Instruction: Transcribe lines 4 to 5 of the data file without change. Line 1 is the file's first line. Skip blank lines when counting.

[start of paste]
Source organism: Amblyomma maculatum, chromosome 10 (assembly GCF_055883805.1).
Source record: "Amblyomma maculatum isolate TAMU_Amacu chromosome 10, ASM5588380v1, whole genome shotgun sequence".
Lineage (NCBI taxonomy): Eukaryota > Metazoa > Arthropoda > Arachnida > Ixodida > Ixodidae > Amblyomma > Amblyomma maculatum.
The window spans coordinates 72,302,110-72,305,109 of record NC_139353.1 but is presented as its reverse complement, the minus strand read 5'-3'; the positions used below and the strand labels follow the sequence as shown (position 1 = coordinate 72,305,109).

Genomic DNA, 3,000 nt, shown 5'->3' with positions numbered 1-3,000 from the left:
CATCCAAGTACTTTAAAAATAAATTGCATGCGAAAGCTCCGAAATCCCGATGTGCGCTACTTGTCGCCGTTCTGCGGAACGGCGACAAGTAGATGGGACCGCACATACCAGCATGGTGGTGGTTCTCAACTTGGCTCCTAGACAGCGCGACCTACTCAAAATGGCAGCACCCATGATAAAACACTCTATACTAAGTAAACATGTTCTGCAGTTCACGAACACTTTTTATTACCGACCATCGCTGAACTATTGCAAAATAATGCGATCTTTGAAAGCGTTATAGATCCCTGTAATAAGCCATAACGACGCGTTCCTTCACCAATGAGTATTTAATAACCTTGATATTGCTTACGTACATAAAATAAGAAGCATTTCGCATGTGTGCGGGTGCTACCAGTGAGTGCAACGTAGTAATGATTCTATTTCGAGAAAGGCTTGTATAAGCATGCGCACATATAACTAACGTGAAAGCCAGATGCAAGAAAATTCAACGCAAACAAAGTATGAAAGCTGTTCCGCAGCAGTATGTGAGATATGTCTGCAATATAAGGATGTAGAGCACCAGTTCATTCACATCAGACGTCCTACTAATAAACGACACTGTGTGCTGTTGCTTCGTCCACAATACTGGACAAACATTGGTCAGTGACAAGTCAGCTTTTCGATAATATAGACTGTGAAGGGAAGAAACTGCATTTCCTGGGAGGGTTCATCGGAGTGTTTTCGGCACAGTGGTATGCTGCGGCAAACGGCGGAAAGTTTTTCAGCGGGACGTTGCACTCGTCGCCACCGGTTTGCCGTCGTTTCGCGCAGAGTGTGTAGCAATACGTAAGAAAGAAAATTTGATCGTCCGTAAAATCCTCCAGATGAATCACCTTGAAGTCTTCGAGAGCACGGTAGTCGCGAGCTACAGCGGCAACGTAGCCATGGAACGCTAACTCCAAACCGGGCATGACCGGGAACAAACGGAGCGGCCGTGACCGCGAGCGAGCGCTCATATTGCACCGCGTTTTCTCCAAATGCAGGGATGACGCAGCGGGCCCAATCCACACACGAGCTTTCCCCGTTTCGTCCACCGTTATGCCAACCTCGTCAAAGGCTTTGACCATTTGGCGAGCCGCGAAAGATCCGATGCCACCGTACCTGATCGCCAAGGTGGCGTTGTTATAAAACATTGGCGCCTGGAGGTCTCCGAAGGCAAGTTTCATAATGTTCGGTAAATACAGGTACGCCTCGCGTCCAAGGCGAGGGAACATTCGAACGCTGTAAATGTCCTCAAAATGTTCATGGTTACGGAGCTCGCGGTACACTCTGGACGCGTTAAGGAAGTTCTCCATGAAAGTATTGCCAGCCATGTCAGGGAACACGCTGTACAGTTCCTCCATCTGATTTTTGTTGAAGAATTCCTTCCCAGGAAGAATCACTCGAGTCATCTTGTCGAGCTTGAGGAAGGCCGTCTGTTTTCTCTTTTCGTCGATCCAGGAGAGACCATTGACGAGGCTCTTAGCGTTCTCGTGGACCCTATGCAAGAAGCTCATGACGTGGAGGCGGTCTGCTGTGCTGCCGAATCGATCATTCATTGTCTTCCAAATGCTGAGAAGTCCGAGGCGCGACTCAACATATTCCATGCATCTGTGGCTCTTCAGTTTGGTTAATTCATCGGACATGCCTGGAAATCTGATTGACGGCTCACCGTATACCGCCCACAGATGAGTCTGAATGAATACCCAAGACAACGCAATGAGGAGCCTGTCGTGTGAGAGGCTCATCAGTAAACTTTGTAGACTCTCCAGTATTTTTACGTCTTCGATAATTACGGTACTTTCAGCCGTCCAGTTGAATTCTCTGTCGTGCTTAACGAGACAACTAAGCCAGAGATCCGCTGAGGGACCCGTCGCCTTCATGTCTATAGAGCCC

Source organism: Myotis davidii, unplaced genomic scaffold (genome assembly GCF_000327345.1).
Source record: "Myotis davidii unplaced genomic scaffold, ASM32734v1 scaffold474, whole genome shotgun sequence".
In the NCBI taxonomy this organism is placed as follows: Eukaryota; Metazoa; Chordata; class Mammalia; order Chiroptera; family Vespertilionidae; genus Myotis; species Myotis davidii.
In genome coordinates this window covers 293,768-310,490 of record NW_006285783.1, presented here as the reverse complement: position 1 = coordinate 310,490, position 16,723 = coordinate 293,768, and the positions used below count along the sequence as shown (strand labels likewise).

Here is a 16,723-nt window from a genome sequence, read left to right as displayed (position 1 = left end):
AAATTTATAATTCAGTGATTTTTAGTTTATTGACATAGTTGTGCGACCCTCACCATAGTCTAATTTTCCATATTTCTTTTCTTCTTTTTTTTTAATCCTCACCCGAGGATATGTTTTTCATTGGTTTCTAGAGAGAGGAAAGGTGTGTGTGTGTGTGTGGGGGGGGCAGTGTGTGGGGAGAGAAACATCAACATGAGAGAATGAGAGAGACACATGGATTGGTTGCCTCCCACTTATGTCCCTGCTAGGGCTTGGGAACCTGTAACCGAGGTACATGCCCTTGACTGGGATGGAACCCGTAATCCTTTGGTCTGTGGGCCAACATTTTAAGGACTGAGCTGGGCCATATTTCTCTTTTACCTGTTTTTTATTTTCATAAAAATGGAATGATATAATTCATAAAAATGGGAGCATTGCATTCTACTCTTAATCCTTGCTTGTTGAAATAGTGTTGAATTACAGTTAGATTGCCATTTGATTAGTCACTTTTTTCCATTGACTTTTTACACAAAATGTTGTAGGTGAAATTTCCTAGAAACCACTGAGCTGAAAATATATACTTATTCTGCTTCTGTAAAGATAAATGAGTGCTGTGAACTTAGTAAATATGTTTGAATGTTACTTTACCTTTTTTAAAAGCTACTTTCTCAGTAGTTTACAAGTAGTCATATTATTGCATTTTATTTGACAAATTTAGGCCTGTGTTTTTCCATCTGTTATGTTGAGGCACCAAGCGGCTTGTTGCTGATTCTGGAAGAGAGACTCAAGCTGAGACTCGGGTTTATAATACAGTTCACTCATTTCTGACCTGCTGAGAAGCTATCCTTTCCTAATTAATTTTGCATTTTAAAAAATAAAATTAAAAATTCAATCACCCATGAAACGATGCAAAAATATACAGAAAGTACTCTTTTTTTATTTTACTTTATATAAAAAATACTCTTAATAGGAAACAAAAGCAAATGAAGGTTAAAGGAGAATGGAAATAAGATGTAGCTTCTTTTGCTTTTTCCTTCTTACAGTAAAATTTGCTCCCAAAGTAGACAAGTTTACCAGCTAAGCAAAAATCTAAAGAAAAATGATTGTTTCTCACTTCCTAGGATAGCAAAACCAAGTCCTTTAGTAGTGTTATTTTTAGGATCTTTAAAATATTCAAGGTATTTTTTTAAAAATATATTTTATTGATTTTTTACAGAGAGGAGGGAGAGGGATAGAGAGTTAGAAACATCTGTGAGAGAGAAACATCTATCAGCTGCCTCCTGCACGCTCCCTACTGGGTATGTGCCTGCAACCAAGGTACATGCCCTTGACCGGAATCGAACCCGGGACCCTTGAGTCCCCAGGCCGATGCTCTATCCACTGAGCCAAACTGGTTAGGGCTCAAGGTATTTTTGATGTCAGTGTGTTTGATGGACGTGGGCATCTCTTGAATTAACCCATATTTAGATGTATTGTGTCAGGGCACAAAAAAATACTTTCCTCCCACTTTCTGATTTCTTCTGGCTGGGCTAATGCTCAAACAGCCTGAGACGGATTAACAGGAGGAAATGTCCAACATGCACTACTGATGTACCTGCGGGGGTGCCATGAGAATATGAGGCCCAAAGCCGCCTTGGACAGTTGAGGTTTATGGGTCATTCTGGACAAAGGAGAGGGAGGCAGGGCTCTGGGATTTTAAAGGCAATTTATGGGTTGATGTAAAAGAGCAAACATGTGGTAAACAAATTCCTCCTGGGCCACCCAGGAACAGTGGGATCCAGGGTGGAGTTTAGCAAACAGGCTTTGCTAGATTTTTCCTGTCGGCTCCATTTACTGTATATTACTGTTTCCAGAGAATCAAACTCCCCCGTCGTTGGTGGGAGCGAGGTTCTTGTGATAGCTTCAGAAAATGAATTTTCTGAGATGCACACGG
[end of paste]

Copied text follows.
The window spans coordinates 72,302,110-72,305,109 of record NC_139353.1 but is presented as its reverse complement, the minus strand read 5'-3'; the positions used below and the strand labels follow the sequence as shown (position 1 = coordinate 72,305,109).

Genomic DNA, 3,000 nt, shown 5'->3' with positions numbered 1-3,000 from the left: